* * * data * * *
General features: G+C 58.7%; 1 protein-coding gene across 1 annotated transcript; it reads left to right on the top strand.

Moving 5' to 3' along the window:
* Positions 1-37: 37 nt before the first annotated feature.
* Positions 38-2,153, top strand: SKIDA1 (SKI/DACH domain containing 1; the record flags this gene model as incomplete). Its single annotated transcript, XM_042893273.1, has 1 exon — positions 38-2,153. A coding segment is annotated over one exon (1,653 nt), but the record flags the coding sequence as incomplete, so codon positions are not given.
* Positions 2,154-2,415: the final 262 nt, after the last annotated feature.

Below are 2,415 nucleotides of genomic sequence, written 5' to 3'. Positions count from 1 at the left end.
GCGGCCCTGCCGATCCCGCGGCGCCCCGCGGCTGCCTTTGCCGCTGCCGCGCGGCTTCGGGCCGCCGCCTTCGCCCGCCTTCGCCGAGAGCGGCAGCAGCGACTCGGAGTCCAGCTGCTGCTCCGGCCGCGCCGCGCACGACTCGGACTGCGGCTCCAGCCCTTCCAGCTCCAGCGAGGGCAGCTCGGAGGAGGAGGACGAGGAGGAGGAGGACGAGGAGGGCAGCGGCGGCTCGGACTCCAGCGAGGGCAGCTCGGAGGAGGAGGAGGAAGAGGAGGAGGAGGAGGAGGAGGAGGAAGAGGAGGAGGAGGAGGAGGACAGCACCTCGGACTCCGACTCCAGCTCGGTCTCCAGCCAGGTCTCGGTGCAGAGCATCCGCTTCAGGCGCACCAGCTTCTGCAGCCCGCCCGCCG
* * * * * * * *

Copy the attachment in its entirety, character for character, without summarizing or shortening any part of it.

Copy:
General features: G+C 58.7%; 1 protein-coding gene across 1 annotated transcript; it reads left to right on the top strand.

Moving 5' to 3' along the window:
* Positions 1-37: 37 nt before the first annotated feature.
* Positions 38-2,153, top strand: SKIDA1 (SKI/DACH domain containing 1; the record flags this gene model as incomplete). Its single annotated transcript, XM_042893273.1, has 1 exon — positions 38-2,153. A coding segment is annotated over one exon (1,653 nt), but the record flags the coding sequence as incomplete, so codon positions are not given.
* Positions 2,154-2,415: the final 262 nt, after the last annotated feature.

Below are 2,415 nucleotides of genomic sequence, written 5' to 3'. Positions count from 1 at the left end.
GCGGCCCTGCCGATCCCGCGGCGCCCCGCGGCTGCCTTTGCCGCTGCCGCGCGGCTTCGGGCCGCCGCCTTCGCCCGCCTTCGCCGAGAGCGGCAGCAGCGACTCGGAGTCCAGCTGCTGCTCCGGCCGCGCCGCGCACGACTCGGACTGCGGCTCCAGCCCTTCCAGCTCCAGCGAGGGCAGCTCGGAGGAGGAGGACGAGGAGGAGGAGGACGAGGAGGGCAGCGGCGGCTCGGACTCCAGCGAGGGCAGCTCGGAGGAGGAGGAGGAAGAGGAGGAGGAGGAGGAGGAGGAGGAAGAGGAGGAGGAGGAGGAGGACAGCACCTCGGACTCCGACTCCAGCTCGGTCTCCAGCCAGGTCTCGGTGCAGAGCATCCGCTTCAGGCGCACCAGCTTCTGCAGCCCGCCCGCCG